I've been reading from A Boy's Town by W. D. Howells ©1890. In this story he's recounting the days of his youth, the games he played, the things he and his friends did to occupy their time and the innocence of youth with the belief that the world totally revolved around themselves. It's a great read and I would encourage you to read over it if you're interested in writing during 1840's, and setting a story by a river.
Below is a brief description of the river the author writes in his story "A Boy's Town" for Harpers Young People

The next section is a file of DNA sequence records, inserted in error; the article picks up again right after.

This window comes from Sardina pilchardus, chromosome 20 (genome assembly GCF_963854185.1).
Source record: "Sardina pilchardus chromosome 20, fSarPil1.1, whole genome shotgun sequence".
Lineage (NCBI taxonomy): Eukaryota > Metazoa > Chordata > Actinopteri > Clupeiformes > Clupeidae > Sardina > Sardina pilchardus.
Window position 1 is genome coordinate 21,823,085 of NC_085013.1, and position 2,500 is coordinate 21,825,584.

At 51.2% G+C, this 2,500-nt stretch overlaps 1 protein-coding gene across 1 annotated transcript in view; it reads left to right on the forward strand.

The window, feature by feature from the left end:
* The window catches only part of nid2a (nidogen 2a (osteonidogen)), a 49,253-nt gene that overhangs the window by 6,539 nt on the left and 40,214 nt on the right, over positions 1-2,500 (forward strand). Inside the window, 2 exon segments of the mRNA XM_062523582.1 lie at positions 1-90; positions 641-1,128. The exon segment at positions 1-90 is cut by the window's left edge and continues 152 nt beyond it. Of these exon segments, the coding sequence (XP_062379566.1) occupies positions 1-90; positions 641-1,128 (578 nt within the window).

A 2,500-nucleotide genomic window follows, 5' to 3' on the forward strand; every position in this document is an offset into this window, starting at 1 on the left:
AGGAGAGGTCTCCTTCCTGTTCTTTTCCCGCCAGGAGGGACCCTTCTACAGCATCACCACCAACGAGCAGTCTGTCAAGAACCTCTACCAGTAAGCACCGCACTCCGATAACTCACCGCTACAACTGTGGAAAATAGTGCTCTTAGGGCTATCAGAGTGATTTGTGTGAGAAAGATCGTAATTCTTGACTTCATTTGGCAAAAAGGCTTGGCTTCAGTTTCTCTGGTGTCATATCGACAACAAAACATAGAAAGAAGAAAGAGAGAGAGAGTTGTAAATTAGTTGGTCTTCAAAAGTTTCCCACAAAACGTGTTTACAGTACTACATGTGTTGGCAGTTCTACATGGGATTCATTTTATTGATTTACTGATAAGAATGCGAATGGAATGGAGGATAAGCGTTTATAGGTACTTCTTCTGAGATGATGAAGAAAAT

But the spring, short as it was, had its great attractions, and chief of these was the freshnet which it brought to the river. They would hear somehow that the river was rising, and then the boys, who had never connected its rise with the rains they must have been having, would all go down to its banks and watch the swelling waters. These would be yellow and thick and the boiling current would have smooth, oily eddies, where pieces of drift would whirl round and round, and then escape and slip down the stream. There were saw-logs and whole trees with their branching tops, lengths of fence and hen-coops and pig-pens; once there was a stable; and if the flood continued, there began to come swollen bodies of horses and cattle. This must have meant serious loss to the people living on the river-bottoms above, but the boys counted it all gain. They cheered the objects as they floated by, and they were breathless with the excitement of seeing the men who caught fence-rails and cord-wood, and even saw-logs, with iron prongs at the points of long poles, as they stood on some jutting point of the shore and stretched far out over the flood. The boys exulted in the turbid spread of the stream, which filled its low western banks and stole over their tops, and washed into all the hollow places along its shores, and shone among the trunks of the sycamores on Delorac's Island, which was almost of geographical importance of The Island in Old River.